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Presentation: Serverless Patterns and Anti-Patterns

Track: Finding the Serverless Sweetspot

Location: Broadway Ballroom South, 6th fl.

Duration: 1:40pm - 2:30pm

Day of week: Friday

Slides: Download Slides

Level: Intermediate - Advanced

Persona: Architect, Developer

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What You’ll Learn

  • Learn pragmatic approaches to architecture that allows developers to focus on business logic and not infrastructure.

  • Hear stories of achieving high reliability and scale without a lot of undifferentiated heavy lifting.

  • Understand approaches you can take today to improve development velocity.


Serverless has amazing potential to increase organizational agility and decrease operational costs, but realizing those benefits requires proper implementation. In this talk, we will cover the ideal patterns for serverless applications, anti-patterns for both greenfield applications and migrations, and real-world unexpected consequences of running serverless applications in production. Presented by Joe Emison, who has architected and deployed multiple serverless applications serving millions of users on both the Google and AWS clouds.


What’s the structure of this talk?


I strongly believe in getting the definition right and also talking about what I’m optimizing for. I will start with when I say serverless what do I mean. It’s about achieving business goals. It’s about not doing the undifferentiated heavy lifting. It’s about spending 95% (or more_ of your in-house developers time on customer-facing interactions.

I love this quote by Warren Buffet that says “I only invest in companies that can be run by idiots because eventually, they will.” To me, there’s a software developer version of this that says you should develop your code so that it can be maintained by let’s say average developers because it will be. So we need to be cognizant of making maintainable code. To me, there is a strong corollary to that which is ‘less code is more maintainable always’.

With that framing in mind, I talk about the patterns and the anti-patterns. So, for example, one anti-pattern I’ll talk about is around developers who are used to taking frameworks/languages like Ruby on Rails, Django, or .NET (or something that has these thick middle tiers) and just moving them over. That’s an antipattern. As is functions calling functions. Functions are glue. Functions as a service are great, but to view serverless as a series of connected functions that exist in a backend is to miss the massive business and organizational gains you can get back by thinking about this pattern where functions exist to glue things together from largely leveraging services that already exist.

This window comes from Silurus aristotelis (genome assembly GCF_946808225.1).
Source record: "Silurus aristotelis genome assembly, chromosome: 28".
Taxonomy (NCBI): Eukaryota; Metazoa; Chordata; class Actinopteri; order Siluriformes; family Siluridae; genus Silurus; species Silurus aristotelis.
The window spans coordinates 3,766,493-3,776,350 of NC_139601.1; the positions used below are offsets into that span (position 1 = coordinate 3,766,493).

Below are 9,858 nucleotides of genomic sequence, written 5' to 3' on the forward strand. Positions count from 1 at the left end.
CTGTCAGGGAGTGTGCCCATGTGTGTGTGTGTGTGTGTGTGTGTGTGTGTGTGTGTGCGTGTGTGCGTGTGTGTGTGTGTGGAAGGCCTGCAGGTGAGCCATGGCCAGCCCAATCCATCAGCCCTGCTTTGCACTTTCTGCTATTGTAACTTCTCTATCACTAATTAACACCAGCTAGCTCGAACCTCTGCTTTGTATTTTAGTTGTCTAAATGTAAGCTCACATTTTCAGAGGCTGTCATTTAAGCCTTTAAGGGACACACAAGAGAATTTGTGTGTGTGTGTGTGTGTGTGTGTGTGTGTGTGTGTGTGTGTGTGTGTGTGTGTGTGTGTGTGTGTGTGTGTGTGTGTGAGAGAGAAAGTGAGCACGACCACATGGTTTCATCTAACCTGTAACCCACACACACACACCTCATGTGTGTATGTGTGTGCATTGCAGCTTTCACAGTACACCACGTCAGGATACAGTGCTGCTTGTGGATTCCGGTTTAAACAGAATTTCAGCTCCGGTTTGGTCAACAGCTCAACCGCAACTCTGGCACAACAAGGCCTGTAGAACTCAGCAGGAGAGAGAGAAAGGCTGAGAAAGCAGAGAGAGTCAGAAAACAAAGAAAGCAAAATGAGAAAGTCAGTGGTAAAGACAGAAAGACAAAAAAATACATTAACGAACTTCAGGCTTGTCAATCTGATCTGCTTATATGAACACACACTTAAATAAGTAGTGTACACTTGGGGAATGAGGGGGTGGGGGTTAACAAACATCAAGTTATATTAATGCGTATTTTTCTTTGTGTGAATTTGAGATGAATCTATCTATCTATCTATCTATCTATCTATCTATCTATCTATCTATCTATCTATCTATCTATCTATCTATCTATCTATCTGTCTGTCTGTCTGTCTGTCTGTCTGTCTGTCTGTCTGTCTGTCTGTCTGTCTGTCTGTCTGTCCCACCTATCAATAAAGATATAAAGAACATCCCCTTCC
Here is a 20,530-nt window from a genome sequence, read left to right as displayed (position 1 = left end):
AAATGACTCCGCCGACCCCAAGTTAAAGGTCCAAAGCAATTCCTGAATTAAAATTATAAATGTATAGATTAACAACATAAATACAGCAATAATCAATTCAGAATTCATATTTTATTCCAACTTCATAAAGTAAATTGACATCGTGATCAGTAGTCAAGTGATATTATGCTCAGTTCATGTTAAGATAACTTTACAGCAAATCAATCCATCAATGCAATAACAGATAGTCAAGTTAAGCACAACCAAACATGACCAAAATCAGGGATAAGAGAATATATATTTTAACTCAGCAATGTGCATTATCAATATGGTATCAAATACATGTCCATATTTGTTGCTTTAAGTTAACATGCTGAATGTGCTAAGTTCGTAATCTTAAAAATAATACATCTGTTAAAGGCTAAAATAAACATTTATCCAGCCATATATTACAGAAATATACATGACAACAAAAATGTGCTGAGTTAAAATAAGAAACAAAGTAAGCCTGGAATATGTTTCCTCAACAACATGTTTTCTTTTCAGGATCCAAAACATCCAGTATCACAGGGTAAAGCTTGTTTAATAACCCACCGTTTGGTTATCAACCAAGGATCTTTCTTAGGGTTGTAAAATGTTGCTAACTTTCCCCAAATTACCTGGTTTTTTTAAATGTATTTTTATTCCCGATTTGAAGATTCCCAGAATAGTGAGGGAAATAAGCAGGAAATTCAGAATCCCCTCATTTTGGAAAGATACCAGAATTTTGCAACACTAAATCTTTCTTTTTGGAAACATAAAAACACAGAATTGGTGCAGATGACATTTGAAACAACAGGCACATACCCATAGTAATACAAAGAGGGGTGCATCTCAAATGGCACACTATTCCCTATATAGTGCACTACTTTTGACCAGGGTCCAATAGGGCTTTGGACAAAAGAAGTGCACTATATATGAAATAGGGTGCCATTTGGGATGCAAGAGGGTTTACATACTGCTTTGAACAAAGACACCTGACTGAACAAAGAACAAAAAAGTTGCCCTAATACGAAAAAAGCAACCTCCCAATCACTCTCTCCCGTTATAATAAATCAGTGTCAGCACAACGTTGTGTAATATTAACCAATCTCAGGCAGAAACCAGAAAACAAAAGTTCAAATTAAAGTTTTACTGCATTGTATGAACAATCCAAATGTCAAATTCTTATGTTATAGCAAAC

This sounds like you’re talking to leadership. QCon is a very technical audience. What do you feel the audience will glean from the talk?


This is all incredibly practical for a technical audience.

If you're an architect, I'm laying out for you that when you're architecting your application, you should leverage services. Services are a key part of your architecture. Instead of saying here’s all the code we’re going to write, how can you design the architecture so that we can take our developers time and put it towards developing features. From an architecture standpoint, this is largely a talk about (if you design applications) you should take an approach to your applications that is service-centric and that builds on these backend middle tier services as opposed to writing and running them yourself.

From a developer standpoint, I mean if you’re a line developer who is being assigned stories and you have to implement those stories in a certain way, this talk may not be for you. I’m talking to people who have a choice in how they can implement things.


Can you elaborate a bit more?


Let’s say you’re a developer who’s being asked to implement something and you’re in the planning meetings. You have the ability to suggest why don’t we use this technology. Being able to guide a team towards something like Firebase or an AppSync or one of the Parse replacement services (especially, as you startup new greenfield projects or prototypes) is hugely beneficial for a technical audience.

One of the examples that I’ll share is we launched a Zillow for a commercial real estate that got to about half a million monthly uniques that we ran on Firebase and Algolia with no uptime or scaling problems and with very low cost. With that example, I’ll discuss some specific metrics on how long certain things took and problems we did run into that we just didn’t expect.

Speaker: Joe Emison

CTO @Branch

Joe is a serial technical co-founder, recently launching his fifth company, Branch, in March. His previous ventures have been BuildFax (acquired by DMGT), Spaceful (acquired by Xceligent), BluePrince (acquired by Harris Computer), and EphPod (acquired by Wind Solutions). Additionally, he has consulted with many other companies on software development and cloud migrations, including many in the DMGT portfolio. Joe graduated with degrees in English and Mathematics from Williams College and has a law degree from Yale Law School.

Find Joe Emison at